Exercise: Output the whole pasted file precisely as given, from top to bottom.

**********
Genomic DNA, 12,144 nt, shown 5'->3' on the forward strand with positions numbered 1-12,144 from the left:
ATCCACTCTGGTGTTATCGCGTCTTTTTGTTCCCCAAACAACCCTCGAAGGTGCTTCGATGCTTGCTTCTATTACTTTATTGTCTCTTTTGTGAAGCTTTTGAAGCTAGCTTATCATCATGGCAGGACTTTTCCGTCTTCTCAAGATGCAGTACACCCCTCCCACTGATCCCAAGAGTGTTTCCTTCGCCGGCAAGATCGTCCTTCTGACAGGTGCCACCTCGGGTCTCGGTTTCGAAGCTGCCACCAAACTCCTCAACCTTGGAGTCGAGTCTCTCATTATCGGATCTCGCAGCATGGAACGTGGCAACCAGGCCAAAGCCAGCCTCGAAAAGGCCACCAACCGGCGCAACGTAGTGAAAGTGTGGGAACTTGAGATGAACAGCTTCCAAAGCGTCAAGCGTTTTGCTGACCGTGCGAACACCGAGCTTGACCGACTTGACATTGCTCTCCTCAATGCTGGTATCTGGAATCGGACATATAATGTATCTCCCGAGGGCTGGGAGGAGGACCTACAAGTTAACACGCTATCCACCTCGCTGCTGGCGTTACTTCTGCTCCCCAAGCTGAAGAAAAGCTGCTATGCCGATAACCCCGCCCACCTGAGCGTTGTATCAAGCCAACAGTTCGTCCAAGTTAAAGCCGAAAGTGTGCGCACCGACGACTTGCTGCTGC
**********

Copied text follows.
Genomic DNA, 12,144 nt, shown 5'->3' on the forward strand with positions numbered 1-12,144 from the left:
ATCCACTCTGGTGTTATCGCGTCTTTTTGTTCCCCAAACAACCCTCGAAGGTGCTTCGATGCTTGCTTCTATTACTTTATTGTCTCTTTTGTGAAGCTTTTGAAGCTAGCTTATCATCATGGCAGGACTTTTCCGTCTTCTCAAGATGCAGTACACCCCTCCCACTGATCCCAAGAGTGTTTCCTTCGCCGGCAAGATCGTCCTTCTGACAGGTGCCACCTCGGGTCTCGGTTTCGAAGCTGCCACCAAACTCCTCAACCTTGGAGTCGAGTCTCTCATTATCGGATCTCGCAGCATGGAACGTGGCAACCAGGCCAAAGCCAGCCTCGAAAAGGCCACCAACCGGCGCAACGTAGTGAAAGTGTGGGAACTTGAGATGAACAGCTTCCAAAGCGTCAAGCGTTTTGCTGACCGTGCGAACACCGAGCTTGACCGACTTGACATTGCTCTCCTCAATGCTGGTATCTGGAATCGGACATATAATGTATCTCCCGAGGGCTGGGAGGAGGACCTACAAGTTAACACGCTATCCACCTCGCTGCTGGCGTTACTTCTGCTCCCCAAGCTGAAGAAAAGCTGCTATGCCGATAACCCCGCCCACCTGAGCGTTGTATCAAGCCAACAGTTCGTCCAAGTTAAAGCCGAAAGTGTGCGCACCGACGACTTGCTGCTGC